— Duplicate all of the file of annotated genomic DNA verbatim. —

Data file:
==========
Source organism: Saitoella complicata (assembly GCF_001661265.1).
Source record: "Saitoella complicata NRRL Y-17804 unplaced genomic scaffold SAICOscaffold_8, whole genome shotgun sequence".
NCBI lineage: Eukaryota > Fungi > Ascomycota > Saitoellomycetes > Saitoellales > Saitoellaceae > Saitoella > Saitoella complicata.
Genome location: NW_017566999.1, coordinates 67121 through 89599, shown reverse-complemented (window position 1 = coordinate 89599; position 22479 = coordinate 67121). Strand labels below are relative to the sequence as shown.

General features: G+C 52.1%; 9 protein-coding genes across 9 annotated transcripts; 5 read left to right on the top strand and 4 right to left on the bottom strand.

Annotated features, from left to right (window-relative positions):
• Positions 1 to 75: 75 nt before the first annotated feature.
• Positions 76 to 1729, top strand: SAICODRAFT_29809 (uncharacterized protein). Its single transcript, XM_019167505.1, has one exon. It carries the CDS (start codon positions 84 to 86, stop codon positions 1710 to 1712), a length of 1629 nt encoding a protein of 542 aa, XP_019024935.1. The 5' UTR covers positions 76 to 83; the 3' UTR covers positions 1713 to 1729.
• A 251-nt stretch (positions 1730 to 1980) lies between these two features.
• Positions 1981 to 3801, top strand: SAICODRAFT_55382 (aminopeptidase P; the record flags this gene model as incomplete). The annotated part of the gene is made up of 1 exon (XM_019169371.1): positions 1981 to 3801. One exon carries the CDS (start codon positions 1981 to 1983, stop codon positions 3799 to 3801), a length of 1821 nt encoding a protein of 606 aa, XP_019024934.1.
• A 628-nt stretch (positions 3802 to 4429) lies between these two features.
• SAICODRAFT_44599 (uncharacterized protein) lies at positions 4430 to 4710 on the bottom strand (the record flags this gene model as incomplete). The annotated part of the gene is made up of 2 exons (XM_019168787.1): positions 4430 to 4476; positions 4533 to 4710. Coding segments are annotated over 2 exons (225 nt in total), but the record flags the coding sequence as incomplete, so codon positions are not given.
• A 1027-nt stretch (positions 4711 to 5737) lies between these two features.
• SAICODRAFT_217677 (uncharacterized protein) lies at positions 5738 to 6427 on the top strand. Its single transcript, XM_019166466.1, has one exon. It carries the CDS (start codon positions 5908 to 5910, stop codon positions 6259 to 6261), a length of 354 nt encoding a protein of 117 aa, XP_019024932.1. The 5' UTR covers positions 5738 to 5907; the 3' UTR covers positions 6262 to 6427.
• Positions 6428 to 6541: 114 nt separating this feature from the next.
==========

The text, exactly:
Source organism: Saitoella complicata (assembly GCF_001661265.1).
Source record: "Saitoella complicata NRRL Y-17804 unplaced genomic scaffold SAICOscaffold_8, whole genome shotgun sequence".
NCBI lineage: Eukaryota > Fungi > Ascomycota > Saitoellomycetes > Saitoellales > Saitoellaceae > Saitoella > Saitoella complicata.
Genome location: NW_017566999.1, coordinates 67121 through 89599, shown reverse-complemented (window position 1 = coordinate 89599; position 22479 = coordinate 67121). Strand labels below are relative to the sequence as shown.

General features: G+C 52.1%; 9 protein-coding genes across 9 annotated transcripts; 5 read left to right on the top strand and 4 right to left on the bottom strand.

Annotated features, from left to right (window-relative positions):
• Positions 1 to 75: 75 nt before the first annotated feature.
• Positions 76 to 1729, top strand: SAICODRAFT_29809 (uncharacterized protein). Its single transcript, XM_019167505.1, has one exon. It carries the CDS (start codon positions 84 to 86, stop codon positions 1710 to 1712), a length of 1629 nt encoding a protein of 542 aa, XP_019024935.1. The 5' UTR covers positions 76 to 83; the 3' UTR covers positions 1713 to 1729.
• A 251-nt stretch (positions 1730 to 1980) lies between these two features.
• Positions 1981 to 3801, top strand: SAICODRAFT_55382 (aminopeptidase P; the record flags this gene model as incomplete). The annotated part of the gene is made up of 1 exon (XM_019169371.1): positions 1981 to 3801. One exon carries the CDS (start codon positions 1981 to 1983, stop codon positions 3799 to 3801), a length of 1821 nt encoding a protein of 606 aa, XP_019024934.1.
• A 628-nt stretch (positions 3802 to 4429) lies between these two features.
• SAICODRAFT_44599 (uncharacterized protein) lies at positions 4430 to 4710 on the bottom strand (the record flags this gene model as incomplete). The annotated part of the gene is made up of 2 exons (XM_019168787.1): positions 4430 to 4476; positions 4533 to 4710. Coding segments are annotated over 2 exons (225 nt in total), but the record flags the coding sequence as incomplete, so codon positions are not given.
• A 1027-nt stretch (positions 4711 to 5737) lies between these two features.
• SAICODRAFT_217677 (uncharacterized protein) lies at positions 5738 to 6427 on the top strand. Its single transcript, XM_019166466.1, has one exon. It carries the CDS (start codon positions 5908 to 5910, stop codon positions 6259 to 6261), a length of 354 nt encoding a protein of 117 aa, XP_019024932.1. The 5' UTR covers positions 5738 to 5907; the 3' UTR covers positions 6262 to 6427.
• Positions 6428 to 6541: 114 nt separating this feature from the next.